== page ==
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Camp Abbot’s Important Role During World War II

Sunriver is one of the region’s oldest and most beloved destination resorts. Since the late 1960s, Oregon families have made memories here, riding bikes to the general store, learning to golf on the courses and swimming in the river and the resort’s pools.

Well before developers broke ground on Sunriver Resort, however, the area played an important role in World War II.

After the bombing of Pearl Harbor in December 1941, the need for training grounds on the West Coast became apparent as the United States started fighting a war on two fronts––Europe and the Pacific. The Army was conducting training all over the United States, and when the time came to build a third engineer replacement training center in the West, the Army chose Bend.

Camp Abbot headquarters, 1943, Photo Courtesy: Deschutes County Historical Society

Camp Abbot, 1943, Photo Courtesy: Deschutes County Historical Society

Construction began in December 1942. According to Tor Hanson’s book, Images of America: Camp Abbot, the camp became operational on May 1, 1943, and 250 soldiers arrived the same day. Among the most significant structures was the large gate at the entrance of the camp along the highway.

Soldiers at the camp underwent basic training, including classroom instruction and a variety of physical training in the High Desert. There was also specialist training––engineers built practice bridges across the Deschutes River, according to Hanson’s book, and also took part in three-week “training problems” that sent them far afield from Camp Abbot to other parts of the region to participate in field maneuvers.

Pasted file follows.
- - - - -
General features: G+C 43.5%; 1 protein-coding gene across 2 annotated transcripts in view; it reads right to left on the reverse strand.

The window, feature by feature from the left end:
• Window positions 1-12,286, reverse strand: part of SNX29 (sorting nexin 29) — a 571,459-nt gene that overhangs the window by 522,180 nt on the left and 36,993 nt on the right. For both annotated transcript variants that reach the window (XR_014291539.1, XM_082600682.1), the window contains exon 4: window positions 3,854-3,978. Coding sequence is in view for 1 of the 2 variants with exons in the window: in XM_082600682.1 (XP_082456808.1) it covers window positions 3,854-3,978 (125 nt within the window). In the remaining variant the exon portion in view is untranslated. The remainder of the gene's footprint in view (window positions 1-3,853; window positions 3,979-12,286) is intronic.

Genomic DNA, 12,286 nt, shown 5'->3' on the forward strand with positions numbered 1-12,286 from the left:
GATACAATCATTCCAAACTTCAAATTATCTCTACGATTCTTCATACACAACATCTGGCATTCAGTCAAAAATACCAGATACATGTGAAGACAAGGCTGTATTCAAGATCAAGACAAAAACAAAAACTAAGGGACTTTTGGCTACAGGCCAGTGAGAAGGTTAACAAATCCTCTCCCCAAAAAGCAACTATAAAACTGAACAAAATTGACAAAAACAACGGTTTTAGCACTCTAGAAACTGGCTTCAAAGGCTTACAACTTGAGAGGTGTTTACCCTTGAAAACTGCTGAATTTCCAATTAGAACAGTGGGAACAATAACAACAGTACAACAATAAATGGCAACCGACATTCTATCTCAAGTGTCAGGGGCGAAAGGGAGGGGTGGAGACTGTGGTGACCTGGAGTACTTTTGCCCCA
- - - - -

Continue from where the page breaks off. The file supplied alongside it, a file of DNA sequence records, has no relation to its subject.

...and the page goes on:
Camp Abbot was a busy place––it had its own newspaper and baseball team, employed hundreds of civilians, and housed and fed about 10,000 military personnel (the same number of people as called Bend home at that time).

Drill Practice, Camp Abbot, 1943, Photo Courtesy: Deschutes County Historical Society

Camp Abbot was shuttered in June of 1944 even though World War II was in full swing. The Army moved operations and consolidated at Fort Lewis, 40 miles south of Seattle.

The camp, which was set up with water, sewer and other infrastructure, sat vacant until the early 1960s when developers purchased the property to redevelop it as a resort. Sunriver opened in 1969.

Today, the only reminder of Camp Abbot at Sunriver is a big one––the officer’s mess, constructed with area wood like Ponderosa pine and rocks quarried from the area and featuring a large spiral staircase, and which was completed just before the camp’s closure in 1944. It remains in use as Sunriver’s Great Hall, which hosts weddings and other special events.

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